UCLA gymnastics falls to Utah despite history-making performance
Senior Grace Glenn scored a 10.0 to start off No. 3 UCLA gymnastics’ balance beam rotation versus No. 4 Utah on Sunday. The perfect score was the first ever 10.0 in the leadoff spot on any event in NCAA history. (MacKenzie Coffman/Daily Bruin senior staff)
|No. 4 Utah||198.075|
|No. 3 UCLA||198.025|
By Cassidy Hunt
February 23, 2020 7:40 pm
The meet came down to the final routines.
No. 3 UCLA gymnastics (5-2, 3-2 Pac-12) lost to No. 4 Utah (9-0, 5-0) by a 0.050 margin at Pauley Pavilion on Sunday. As the meet entered the final performance for each team, the Bruins had a 0.075 lead, which they were unable to hold. While senior Kyla Ross completed UCLA’s final floor routine, Utah’s Abby Paulson scored one of two perfect 10s in the competition and secured the victory for the Utes.
“I’m very conflicted,” coach Chris Waller said. “I can’t say enough about the performance of the team. The effort was always there; the focus was there. We keep improving, and this shows us and the rest of the world that we’re legit. But, it’s painful to lose. In Pauley. To Utah.”
The Bruins opened the event on vault, where they posted their season-high score on the event – 49.375. UCLA’s vault rotation featured an event-winning 9.950 from anchor Ross, a season high for her and the highest vault score recorded by a Bruin this season.
Freshman Kalyany Steele and junior Savannah Kooyman each posted career-highs en route to a 49.325 team score on uneven bars, recording 9.925 and 9.900, respectively. Despite outscoring Utah in the second rotation, UCLA was still trailing by .125 at the halfway point of the meet.
The top score of the night came on balance beam from senior Grace Glenn, who posted the first perfect 10 in the leadoff spot on any event in NCAA history. Led by Glenn’s 10, the Bruins collected a season-high 49.525 team score on balance beam.
Glenn said she had opted to stay in the leadoff spot on beam specifically so she could break that record.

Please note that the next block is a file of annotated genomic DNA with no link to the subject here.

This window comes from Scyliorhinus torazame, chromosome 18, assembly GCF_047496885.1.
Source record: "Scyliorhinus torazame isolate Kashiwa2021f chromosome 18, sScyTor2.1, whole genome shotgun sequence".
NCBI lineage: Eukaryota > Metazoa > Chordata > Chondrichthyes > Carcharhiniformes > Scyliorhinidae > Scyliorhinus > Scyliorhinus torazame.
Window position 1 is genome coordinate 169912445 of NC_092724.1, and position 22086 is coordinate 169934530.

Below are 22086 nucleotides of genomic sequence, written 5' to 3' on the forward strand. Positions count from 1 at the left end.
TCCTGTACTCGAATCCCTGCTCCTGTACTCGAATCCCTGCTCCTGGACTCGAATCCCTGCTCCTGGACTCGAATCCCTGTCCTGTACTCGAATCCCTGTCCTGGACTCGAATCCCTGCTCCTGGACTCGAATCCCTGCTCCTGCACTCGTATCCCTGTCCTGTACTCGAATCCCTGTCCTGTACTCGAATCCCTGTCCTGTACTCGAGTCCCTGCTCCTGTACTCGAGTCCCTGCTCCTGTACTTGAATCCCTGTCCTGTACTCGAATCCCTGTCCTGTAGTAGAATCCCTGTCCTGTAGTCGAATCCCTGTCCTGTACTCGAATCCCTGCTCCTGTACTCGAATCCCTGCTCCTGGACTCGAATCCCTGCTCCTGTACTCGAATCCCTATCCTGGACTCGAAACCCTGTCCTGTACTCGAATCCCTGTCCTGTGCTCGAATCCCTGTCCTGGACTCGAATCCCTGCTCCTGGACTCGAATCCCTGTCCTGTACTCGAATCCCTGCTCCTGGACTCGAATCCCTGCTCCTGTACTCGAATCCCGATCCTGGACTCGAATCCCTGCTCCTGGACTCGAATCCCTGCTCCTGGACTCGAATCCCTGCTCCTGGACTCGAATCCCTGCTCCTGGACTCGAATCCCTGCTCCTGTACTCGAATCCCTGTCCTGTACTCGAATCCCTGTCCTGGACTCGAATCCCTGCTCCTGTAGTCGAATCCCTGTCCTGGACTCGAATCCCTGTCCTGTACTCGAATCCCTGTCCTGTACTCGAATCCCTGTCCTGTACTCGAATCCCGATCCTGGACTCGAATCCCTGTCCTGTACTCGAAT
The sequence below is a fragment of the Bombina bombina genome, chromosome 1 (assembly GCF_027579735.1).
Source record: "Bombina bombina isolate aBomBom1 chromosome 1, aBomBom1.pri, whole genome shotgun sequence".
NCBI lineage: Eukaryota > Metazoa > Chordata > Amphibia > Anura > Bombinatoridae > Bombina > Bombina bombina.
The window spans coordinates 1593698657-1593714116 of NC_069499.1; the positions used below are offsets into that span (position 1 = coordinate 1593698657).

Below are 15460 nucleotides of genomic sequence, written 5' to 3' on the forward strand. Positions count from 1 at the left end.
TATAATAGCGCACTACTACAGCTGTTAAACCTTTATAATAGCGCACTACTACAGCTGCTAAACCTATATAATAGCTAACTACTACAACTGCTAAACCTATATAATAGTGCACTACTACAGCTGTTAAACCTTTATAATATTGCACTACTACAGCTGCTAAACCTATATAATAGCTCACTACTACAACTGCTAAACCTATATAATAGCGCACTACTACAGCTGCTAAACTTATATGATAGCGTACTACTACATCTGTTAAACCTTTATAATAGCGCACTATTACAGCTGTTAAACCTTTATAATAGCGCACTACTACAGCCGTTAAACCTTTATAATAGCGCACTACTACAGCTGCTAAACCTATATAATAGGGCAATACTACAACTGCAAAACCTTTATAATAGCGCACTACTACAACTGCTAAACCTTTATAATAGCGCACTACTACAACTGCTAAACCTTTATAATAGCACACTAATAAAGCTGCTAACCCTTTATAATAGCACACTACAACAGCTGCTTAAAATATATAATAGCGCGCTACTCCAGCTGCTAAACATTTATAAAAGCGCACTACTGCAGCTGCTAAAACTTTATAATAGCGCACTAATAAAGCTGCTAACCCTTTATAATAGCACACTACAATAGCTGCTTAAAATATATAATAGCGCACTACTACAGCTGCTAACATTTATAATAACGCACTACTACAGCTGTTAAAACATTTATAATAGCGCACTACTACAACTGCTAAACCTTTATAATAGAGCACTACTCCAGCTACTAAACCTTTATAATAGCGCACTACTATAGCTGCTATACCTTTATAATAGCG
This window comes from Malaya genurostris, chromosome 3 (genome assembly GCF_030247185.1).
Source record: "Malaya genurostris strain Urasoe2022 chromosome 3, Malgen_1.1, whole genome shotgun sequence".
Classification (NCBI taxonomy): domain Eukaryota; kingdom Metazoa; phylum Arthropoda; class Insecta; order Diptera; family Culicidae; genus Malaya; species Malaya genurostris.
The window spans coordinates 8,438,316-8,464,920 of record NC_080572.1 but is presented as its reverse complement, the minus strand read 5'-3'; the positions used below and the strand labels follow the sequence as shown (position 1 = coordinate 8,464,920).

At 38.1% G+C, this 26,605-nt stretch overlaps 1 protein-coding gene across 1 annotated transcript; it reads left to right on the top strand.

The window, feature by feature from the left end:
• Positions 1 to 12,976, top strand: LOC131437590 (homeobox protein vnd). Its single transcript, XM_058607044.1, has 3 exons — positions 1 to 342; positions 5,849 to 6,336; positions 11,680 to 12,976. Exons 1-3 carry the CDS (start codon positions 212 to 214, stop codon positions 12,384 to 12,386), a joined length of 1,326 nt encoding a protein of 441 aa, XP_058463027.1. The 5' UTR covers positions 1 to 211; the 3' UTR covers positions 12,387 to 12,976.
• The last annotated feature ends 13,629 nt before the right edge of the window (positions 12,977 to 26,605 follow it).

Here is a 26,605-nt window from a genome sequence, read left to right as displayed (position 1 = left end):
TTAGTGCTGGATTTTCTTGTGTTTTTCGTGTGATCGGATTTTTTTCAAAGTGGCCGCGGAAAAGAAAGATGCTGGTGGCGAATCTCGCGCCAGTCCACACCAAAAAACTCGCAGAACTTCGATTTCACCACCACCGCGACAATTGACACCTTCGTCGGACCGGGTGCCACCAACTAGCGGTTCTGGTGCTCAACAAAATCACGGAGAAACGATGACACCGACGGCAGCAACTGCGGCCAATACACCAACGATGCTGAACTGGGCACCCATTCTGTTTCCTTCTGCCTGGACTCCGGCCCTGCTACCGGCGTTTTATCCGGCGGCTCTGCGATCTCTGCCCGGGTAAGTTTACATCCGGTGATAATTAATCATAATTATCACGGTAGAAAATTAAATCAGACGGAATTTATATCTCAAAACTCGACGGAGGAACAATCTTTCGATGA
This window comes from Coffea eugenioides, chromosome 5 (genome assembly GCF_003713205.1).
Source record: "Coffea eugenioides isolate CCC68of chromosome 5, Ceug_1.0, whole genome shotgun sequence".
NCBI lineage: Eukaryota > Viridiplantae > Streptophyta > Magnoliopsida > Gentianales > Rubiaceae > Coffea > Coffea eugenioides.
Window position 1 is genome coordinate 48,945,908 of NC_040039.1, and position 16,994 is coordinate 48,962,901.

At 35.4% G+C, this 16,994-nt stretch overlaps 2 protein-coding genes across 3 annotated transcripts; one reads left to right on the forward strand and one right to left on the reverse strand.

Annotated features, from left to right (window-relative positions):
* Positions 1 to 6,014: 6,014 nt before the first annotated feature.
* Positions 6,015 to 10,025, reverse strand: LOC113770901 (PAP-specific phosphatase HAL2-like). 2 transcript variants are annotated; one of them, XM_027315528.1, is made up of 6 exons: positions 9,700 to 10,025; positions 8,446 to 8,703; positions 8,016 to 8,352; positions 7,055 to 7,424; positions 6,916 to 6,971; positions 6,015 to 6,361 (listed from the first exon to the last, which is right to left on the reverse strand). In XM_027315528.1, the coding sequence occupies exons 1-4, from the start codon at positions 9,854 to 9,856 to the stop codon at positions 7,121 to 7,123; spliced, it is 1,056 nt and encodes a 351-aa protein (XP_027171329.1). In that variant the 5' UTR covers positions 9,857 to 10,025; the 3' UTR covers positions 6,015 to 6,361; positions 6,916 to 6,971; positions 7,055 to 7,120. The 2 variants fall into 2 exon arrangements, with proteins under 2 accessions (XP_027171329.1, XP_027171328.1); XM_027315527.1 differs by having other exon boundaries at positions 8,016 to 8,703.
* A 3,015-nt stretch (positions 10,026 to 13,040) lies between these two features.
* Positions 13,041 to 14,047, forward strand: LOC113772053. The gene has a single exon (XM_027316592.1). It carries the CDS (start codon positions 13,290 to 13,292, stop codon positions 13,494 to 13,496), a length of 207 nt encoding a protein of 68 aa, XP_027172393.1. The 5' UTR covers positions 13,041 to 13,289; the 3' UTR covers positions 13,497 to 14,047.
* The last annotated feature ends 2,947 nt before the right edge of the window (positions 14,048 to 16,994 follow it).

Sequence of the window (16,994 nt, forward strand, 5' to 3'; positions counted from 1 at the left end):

“Since the first meet, I’ve wanted to get a 10 in the leadoff position,” Glenn said. “Every time I come to a meet, I’m always thinking about what corrections I can make. Since I only do one event, it’s kind of hard to stay challenged, and that has kept me motivated throughout the year.”
Glenn was backed by season-high scores from Ross and redshirt senior Nicki Shapiro, who posted 9.975 and 9.900, respectively.
UCLA trailed by .075 as it entered its final event.
Both UCLA and Utah competed on their best events in the fourth rotation, as the Bruins rank No. 1 on floor exercise while the Utes own the No. 3 spot on beam.
As each team entered its last performance, UCLA was ahead by 0.075. While Ross anchored on floor exercise for the Bruins, Ute Abby Paulson scored a perfect 10 on beam and secured the win for Utah before UCLA’s final score was calculated.
Waller said despite the subjectivity of judge-based scoring, he would have liked to see higher scores for the Bruins.
“Like in any sport with (referees) or judges, it’s subjective,” Waller said. “Depending on where you’re sitting, you see things slightly differently. But, of course it would have been fun to have more 10s.”
Every counting floor score for UCLA was 9.925 or higher, including career-highs from freshman Chloe Lashbrooke, junior Nia Dennis and Ross. Dennis, Ross and senior Gracie Kramer tied for first place on the event with a trio of 9.975s.
The Bruins’ 49.800 on floor was the highest team score on any event for any team this season.
Ross’s 39.825 all-around score was the second-highest of her career and the second-highest posted in the country this season.
“To see so many people get career highs and season highs – not only on floor but across the board – it was really awesome,” Ross said. “I had goosebumps watching the whole team get career highs and watching them do the best that they are able to put up for us.”
Despite entering the meet tied for third and losing the competition, UCLA left the meet as the sole No. 3 team.
Starting Week Eight, NCAA rankings will be based on National Qualifying Scores. To calculate NQS, the highest and lowest scores for each team are dropped, then the teams’ top 6 scores are averaged, including at least three away meet scores.
The Bruins will face No. 18 Oregon State (2-2, 2-2), No. 8 California (3-3, 3-3) and Bridgeport before entering postseason competition in late March.